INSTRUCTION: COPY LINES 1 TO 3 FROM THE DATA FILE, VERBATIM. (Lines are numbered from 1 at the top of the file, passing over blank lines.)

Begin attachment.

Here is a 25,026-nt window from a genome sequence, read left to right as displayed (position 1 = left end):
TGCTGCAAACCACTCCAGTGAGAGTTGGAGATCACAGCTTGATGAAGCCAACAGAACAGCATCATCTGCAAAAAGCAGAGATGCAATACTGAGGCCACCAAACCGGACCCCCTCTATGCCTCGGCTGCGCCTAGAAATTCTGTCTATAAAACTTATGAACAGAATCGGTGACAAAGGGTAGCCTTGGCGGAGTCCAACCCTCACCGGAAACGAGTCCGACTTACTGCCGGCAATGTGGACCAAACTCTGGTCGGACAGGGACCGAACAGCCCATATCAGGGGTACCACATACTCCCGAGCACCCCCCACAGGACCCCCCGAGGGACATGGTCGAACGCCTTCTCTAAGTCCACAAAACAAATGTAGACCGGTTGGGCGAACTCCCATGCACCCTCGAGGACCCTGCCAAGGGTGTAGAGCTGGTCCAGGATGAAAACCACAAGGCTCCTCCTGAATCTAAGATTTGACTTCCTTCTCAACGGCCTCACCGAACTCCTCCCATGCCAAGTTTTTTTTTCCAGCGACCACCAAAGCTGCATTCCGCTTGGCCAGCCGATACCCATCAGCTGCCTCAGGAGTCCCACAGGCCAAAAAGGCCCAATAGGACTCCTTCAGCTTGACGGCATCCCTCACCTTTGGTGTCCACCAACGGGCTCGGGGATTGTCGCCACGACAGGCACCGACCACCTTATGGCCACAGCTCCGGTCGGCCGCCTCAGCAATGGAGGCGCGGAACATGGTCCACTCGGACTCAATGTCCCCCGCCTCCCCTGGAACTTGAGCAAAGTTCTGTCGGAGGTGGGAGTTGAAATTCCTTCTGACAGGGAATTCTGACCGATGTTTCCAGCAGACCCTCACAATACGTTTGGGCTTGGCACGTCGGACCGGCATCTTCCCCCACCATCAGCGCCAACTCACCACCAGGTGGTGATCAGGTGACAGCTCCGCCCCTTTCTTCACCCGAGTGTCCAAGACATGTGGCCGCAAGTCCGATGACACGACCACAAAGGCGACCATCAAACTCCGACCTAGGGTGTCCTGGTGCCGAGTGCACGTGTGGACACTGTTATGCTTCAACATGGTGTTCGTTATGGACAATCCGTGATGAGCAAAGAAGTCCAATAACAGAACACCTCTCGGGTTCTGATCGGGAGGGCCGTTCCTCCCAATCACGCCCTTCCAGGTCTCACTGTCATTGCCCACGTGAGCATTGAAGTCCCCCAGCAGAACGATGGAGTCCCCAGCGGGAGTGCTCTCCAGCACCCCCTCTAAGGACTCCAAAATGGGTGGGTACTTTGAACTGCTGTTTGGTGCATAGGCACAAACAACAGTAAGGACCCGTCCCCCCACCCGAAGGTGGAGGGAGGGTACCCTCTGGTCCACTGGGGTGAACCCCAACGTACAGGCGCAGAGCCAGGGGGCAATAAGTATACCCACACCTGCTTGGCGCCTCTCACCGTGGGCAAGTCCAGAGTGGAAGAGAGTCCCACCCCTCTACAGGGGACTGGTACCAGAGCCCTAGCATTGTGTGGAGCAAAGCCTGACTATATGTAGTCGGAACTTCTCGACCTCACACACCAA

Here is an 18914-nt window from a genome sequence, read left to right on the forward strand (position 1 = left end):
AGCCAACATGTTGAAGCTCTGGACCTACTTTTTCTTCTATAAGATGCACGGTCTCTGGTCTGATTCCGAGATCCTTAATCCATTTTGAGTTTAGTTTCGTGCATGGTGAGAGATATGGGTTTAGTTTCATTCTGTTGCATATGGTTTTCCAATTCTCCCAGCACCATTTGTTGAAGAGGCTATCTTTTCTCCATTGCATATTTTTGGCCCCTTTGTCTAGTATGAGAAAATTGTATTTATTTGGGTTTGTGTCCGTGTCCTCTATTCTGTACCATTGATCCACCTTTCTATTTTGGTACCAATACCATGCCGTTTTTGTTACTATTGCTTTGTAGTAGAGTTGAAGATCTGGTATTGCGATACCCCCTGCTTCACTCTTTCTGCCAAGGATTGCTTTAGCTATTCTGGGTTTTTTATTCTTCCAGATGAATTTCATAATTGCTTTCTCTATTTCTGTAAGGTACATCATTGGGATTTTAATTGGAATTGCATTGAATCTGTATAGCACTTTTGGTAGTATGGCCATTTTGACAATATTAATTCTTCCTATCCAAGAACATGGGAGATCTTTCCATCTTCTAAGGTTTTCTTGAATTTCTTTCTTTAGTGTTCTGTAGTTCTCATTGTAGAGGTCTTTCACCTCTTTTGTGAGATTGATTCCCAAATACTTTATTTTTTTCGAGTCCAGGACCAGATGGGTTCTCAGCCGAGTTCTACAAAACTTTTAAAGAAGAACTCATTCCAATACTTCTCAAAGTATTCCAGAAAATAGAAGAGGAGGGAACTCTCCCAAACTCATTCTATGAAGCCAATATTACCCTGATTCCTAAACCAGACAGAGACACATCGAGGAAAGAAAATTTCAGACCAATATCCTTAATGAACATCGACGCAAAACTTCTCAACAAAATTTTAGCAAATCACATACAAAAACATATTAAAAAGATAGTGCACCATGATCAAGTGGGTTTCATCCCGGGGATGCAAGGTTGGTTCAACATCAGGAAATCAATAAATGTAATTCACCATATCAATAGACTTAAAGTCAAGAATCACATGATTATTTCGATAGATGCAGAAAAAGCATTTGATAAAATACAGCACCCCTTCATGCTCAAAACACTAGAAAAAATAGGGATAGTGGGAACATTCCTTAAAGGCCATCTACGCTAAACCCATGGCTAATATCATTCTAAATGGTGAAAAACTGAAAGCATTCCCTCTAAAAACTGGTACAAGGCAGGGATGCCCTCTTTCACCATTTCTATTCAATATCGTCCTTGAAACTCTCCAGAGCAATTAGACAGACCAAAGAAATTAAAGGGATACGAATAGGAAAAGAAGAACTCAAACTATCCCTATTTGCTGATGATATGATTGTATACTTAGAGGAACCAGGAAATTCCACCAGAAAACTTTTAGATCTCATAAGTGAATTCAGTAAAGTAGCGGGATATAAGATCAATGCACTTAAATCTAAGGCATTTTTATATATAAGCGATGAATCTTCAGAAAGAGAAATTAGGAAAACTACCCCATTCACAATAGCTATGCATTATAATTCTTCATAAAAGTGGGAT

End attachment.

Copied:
Here is a 25,026-nt window from a genome sequence, read left to right as displayed (position 1 = left end):
TGCTGCAAACCACTCCAGTGAGAGTTGGAGATCACAGCTTGATGAAGCCAACAGAACAGCATCATCTGCAAAAAGCAGAGATGCAATACTGAGGCCACCAAACCGGACCCCCTCTATGCCTCGGCTGCGCCTAGAAATTCTGTCTATAAAACTTATGAACAGAATCGGTGACAAAGGGTAGCCTTGGCGGAGTCCAACCCTCACCGGAAACGAGTCCGACTTACTGCCGGCAATGTGGACCAAACTCTGGTCGGACAGGGACCGAACAGCCCATATCAGGGGTACCACATACTCCCGAGCACCCCCCACAGGACCCCCCGAGGGACATGGTCGAACGCCTTCTCTAAGTCCACAAAACAAATGTAGACCGGTTGGGCGAACTCCCATGCACCCTCGAGGACCCTGCCAAGGGTGTAGAGCTGGTCCAGGATGAAAACCACAAGGCTCCTCCTGAATCTAAGATTTGACTTCCTTCTCAACGGCCTCACCGAACTCCTCCCATGCCAAGTTTTTTTTTCCAGCGACCACCAAAGCTGCATTCCGCTTGGCCAGCCGATACCCATCAGCTGCCTCAGGAGTCCCACAGGCCAAAAAGGCCCAATAGGACTCCTTCAGCTTGACGGCATCCCTCACCTTTGGTGTCCACCAACGGGCTCGGGGATTGTCGCCACGACAGGCACCGACCACCTTATGGCCACAGCTCCGGTCGGCCGCCTCAGCAATGGAGGCGCGGAACATGGTCCACTCGGACTCAATGTCCCCCGCCTCCCCTGGAACTTGAGCAAAGTTCTGTCGGAGGTGGGAGTTGAAATTCCTTCTGACAGGGAATTCTGACCGATGTTTCCAGCAGACCCTCACAATACGTTTGGGCTTGGCACGTCGGACCGGCATCTTCCCCCACCATCAGCGCCAACTCACCACCAGGTGGTGATCAGGTGACAGCTCCGCCCCTTTCTTCACCCGAGTGTCCAAGACATGTGGCCGCAAGTCCGATGACACGACCACAAAGGCGACCATCAAACTCCGACCTAGGGTGTCCTGGTGCCGAGTGCACGTGTGGACACTGTTATGCTTCAACATGGTGTTCGTTATGGACAATCCGTGATGAGCAAAGAAGTCCAATAACAGAACACCTCTCGGGTTCTGATCGGGAGGGCCGTTCCTCCCAATCACGCCCTTCCAGGTCTCACTGTCATTGCCCACGTGAGCATTGAAGTCCCCCAGCAGAACGATGGAGTCCCCAGCGGGAGTGCTCTCCAGCACCCCCTCTAAGGACTCCAAAATGGGTGGGTACTTTGAACTGCTGTTTGGTGCATAGGCACAAACAACAGTAAGGACCCGTCCCCCCACCCGAAGGTGGAGGGAGGGTACCCTCTGGTCCACTGGGGTGAACCCCAACGTACAGGCGCAGAGCCAGGGGGCAATAAGTATACCCACACCTGCTTGGCGCCTCTCACCGTGGGCAAGTCCAGAGTGGAAGAGAGTCCCACCCCTCTACAGGGGACTGGTACCAGAGCCCTAGCATTGTGTGGAGCAAAGCCTGACTATATGTAGTCGGAACTTCTCGACCTCACACACCAA

Here is an 18914-nt window from a genome sequence, read left to right on the forward strand (position 1 = left end):